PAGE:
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B-Roll Arts & Media Helps Teens Learn to Love Learning
D.C. Area Non-Profit Offers Free Classes in Arts and Media
B-Roll also recently formed a partnership with Community Empowerment Association, Pittsburgh, PA to offer classes there and is hoping to expand to other communities across the country.
In eight years, B-Roll has provided more than 250 youth with qualified, comprehensive and applied experience in film, television, audio engineering, art and music from in-house and at-large staff members.
“At B-Roll, we believe that traditional education is not designed to accommodate non-traditional learners,” said Jackson. “We believe there is a need to flip the script on education, building a student-centered plan for learning.”
One hundred percent of the youth who are identified as potential beneficiaries and who enroll in the program have finished successfully, he noted. “More than 10 percent go on to higher education or further studies in the arts and media field. Seven percent of those who complete the training get jobs or internships based on the B-Roll work they have produced,” Jackson said.
B-Roll successes Riley and Gray both exhibited interest in the arts early in life. Riley, 16, a junior at McDonough High School, got the arts gene from her father, who she describes as a “art freak”. “He loves photography and trained me to use a camera when I was little.”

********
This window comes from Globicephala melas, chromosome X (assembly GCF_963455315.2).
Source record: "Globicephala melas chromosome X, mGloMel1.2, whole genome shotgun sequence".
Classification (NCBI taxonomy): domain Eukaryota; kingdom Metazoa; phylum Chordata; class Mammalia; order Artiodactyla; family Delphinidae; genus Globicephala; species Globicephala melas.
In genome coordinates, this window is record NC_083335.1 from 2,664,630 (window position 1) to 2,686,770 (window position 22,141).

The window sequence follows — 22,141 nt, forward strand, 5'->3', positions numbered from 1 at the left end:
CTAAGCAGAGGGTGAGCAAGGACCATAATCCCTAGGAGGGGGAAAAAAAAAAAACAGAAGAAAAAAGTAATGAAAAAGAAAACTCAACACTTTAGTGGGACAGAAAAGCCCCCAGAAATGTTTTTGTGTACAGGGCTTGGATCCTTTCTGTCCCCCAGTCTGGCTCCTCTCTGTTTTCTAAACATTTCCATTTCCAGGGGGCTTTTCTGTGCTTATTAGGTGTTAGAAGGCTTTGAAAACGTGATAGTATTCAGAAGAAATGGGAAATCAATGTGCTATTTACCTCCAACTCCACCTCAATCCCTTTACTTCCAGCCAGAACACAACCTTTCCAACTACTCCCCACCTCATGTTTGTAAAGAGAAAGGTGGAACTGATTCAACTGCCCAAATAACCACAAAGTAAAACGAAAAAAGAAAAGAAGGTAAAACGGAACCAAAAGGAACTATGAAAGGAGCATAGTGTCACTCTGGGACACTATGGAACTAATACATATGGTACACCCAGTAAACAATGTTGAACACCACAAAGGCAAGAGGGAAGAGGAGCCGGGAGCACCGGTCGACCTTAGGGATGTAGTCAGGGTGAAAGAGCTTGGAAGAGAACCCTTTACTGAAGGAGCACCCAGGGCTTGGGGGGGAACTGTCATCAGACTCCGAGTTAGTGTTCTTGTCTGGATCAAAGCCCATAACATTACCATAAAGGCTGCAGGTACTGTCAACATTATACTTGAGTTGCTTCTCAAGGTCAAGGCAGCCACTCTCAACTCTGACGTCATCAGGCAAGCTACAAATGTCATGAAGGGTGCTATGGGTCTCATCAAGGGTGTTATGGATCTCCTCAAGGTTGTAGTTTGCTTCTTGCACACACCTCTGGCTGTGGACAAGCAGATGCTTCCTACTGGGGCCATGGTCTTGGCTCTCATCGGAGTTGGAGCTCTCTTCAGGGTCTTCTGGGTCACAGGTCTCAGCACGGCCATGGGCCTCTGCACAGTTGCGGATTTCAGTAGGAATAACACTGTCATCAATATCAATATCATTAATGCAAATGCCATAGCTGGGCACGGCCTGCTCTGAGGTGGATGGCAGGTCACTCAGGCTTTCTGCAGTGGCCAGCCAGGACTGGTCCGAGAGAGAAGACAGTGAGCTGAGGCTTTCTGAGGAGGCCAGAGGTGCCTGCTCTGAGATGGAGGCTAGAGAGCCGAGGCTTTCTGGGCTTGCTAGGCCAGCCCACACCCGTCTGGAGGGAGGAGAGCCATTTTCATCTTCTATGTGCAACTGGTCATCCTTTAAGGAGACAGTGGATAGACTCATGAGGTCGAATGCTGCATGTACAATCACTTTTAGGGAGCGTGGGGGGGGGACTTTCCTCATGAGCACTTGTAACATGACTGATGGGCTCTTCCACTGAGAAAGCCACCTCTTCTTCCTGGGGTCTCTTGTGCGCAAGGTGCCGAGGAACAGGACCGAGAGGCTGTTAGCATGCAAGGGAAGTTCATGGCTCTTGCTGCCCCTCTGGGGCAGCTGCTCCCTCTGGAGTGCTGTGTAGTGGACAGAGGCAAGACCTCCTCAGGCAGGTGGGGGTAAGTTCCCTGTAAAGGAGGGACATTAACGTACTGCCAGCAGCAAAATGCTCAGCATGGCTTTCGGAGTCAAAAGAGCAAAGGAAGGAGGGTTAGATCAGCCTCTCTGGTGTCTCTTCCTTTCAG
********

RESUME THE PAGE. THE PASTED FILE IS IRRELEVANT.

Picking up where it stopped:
When her father gifted her an expensive camera at age 14, her mother found B-Roll classes for her to learn how to use it. Riley has attended every session since. “I learned everything about a camera and about angles and composition. Then I took videography classes and learned about staging and lighting and editing.”
“It’s one thing to sit in a classroom and listen to a teacher go on and on about something you’ll never use,” Riley said. “It’s quite another thing to participate in a real photo shoot and be excited and engaged.”
Riley plans a career in broadcast journalism and wants to explore filmmaking as well. “I’m looking now for colleges that offer the courses I need,” she said.
Gray, 17, is a senior at Dr. Henry A. Wise, Jr. High School. Her parents are both architects and, she said, “They tell me I was using the 3-D computer drawing program Sketchup before I could talk.”
“My dad found B-Roll for me 5 years ago and I’ve attended every time they offered a session,” she added.
Gray exudes excitement and energy when she talks about a future in the arts. “I love fantasy, sci-fi and the supernatural,” she said. “I want to create pictures or films that either make you unsettled or happy or both.”